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Games, ar, vr and education

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  • http://stopdisastersgame.org/en/home.html

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  • 1. Games, AR, VR and Education
  • 2. Elizabeth HelfantMICDSSt Louis MO
    E
    Ehelfant/ehelfant@micds.org
  • 3. "Focusing on the ways that entertainment technology engages us can result in methods that we can transfer to any learning situation."
    Sarah "Intellagirl" Smith-Robbin
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  • 13. Game Characteristics
    A goal: Every game has a win condition: the combination of events and accomplishments that players need to achieve in order to end the game. In every good game, the goal is clear, and the rest of the game is constructed to create a system in which the tools necessary to reach the goal are available. Ultimately, what's most important about the goal is that players care enough to want to accomplish it.
  • 14. Obstacles: Easy games aren't much fun to play. Though the tools necessary to reach the goal should be part of the game, difficulties and challenges should be part as well. Without those obstacles, winning wouldn't mean much.
  • 15. Collaboration or competition: Games come in two basic flavors: those in which winning is determined by defeating another player, and those in which winning is determined by beating the game itself. The former can create competition among players. The second encourages a player to compete against him/herself until the player beats the game.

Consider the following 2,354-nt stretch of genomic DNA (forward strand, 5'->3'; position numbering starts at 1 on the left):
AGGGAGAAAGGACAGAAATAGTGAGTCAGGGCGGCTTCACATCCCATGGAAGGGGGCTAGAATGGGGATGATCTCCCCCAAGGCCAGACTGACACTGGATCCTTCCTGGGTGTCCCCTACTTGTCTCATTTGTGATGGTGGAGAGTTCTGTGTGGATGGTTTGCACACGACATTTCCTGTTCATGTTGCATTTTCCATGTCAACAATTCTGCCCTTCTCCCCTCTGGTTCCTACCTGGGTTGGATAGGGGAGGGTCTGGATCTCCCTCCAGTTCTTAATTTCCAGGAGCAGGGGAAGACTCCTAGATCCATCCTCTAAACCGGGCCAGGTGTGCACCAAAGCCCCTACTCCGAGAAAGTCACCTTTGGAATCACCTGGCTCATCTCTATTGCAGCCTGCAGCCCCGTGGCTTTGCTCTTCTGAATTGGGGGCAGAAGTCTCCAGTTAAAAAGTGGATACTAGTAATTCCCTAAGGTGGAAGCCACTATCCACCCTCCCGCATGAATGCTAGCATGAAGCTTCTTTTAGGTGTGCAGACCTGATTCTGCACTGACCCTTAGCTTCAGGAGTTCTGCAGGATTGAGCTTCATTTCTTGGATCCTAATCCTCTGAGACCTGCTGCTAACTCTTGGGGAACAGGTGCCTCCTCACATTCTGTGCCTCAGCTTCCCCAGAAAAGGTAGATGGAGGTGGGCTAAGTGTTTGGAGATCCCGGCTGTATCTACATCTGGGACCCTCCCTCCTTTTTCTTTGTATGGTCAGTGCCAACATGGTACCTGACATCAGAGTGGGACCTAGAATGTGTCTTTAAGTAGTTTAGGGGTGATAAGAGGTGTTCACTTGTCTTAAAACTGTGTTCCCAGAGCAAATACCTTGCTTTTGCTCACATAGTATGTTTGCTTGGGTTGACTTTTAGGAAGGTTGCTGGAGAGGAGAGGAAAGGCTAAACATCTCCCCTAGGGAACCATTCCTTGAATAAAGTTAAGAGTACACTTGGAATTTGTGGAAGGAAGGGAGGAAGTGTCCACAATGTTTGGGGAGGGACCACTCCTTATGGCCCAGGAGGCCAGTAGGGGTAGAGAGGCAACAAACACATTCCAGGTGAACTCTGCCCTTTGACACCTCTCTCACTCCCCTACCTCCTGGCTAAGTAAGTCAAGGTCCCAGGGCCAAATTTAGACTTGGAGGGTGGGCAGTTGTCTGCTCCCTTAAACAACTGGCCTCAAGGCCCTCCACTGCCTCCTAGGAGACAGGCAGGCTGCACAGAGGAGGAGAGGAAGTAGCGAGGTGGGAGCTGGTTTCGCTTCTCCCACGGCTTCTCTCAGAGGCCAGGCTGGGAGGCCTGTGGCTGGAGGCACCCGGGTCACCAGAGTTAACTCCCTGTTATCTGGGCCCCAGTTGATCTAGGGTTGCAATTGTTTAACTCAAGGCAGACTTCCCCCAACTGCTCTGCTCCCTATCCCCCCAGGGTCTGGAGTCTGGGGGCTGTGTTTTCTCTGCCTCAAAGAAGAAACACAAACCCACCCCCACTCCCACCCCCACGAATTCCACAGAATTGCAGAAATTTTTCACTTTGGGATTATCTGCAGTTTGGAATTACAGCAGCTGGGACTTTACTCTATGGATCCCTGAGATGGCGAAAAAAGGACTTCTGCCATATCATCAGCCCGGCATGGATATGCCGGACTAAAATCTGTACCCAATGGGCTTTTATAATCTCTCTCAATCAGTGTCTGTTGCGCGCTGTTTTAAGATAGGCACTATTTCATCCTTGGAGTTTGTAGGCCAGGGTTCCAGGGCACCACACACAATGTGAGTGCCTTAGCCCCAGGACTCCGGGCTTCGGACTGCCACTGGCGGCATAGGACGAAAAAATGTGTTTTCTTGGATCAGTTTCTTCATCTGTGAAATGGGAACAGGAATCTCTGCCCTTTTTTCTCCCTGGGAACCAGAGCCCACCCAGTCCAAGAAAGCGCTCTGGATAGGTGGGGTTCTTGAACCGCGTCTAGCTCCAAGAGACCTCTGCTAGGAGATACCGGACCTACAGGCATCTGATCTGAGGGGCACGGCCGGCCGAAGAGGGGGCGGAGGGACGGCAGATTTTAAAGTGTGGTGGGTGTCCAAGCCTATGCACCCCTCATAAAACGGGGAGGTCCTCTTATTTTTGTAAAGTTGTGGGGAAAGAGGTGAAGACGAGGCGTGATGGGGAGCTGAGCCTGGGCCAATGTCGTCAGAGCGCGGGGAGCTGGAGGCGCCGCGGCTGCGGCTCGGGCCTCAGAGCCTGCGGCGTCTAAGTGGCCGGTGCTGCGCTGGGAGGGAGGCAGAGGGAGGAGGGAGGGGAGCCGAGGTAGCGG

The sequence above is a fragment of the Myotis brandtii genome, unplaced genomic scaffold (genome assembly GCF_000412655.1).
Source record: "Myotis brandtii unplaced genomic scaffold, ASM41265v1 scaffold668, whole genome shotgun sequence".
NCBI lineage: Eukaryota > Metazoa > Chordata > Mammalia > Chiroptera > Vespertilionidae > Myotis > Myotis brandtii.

• 16. Horizon Report 2011
    Horizon Report: Expect Mobile Tech, Game-Based Learning, and Gesture-Based Computing To Be Mainstream in Academia Within Years
  • 17. 1. Just-in-time learning.Videogames give you just enough information that you can usefully apply. You are not given information you’ll need for level 8 at level 1, which can often be the case with schools that download files of information that are never applied. Videogames provide doable challenges that are constantly pushing the edge of a player’s competence. This is similar to Russian psychologist Lev Vygotsky’sZone of Proximal Development.
    2. Critical thinking.When you play videogames you’re entering a virtual world with only the vaguest idea of what you are supposed to do. As a result, you need to explore the physics of the game and generate a hypothesis of how to navigate it. And then test it. Because games are complex, you are continually reformulating and retesting your hypothesis — the hallmark of critical thinking.
    3. Increased memory retention.Cognitive science has recently discovered that memory is a residue of thought. So what you think about is what you remember. As videogames make you think, they also hold the potential to increase memory retention.
    4. Emotional interest.Videogames are emotionally engaging. Brain research has revealed that emotional interest helps humans learn. Basically, we don’t pay attention to boring things. The amygdala is the emotional center of the brain and also the gateway to learning.
    5. We learn best through images.Vision is our most dominant sense, taking up half of our brain’s resources. The more visual input, the more likely it is to be recognized and recalled. Videogames meet this learning principle in spades as interactive visual simulations.
    http://mindshift.kqed.org/2011/06/five-reasons-why-video-games-power-up-learning/
  • 18.
  • 19. PeaceMaker
  • 20.
  • 21. SmokeScreen
  • 22. Evoke
  • 23. Superstruct
  • 24. KnowledgeMatters.com
  • 25. http://knowledgematters.com/products/vb/
  • 26. World Without Oil
  • 27. Creation
  • 28. Aris Games
  • 29. Layar
  • 30. Jibe
  • 31. Thinking Worlds
    “Thinking Worlds is a tool that puts people with creative ideas, not just programmers, fully in control of high-impact immersive design.”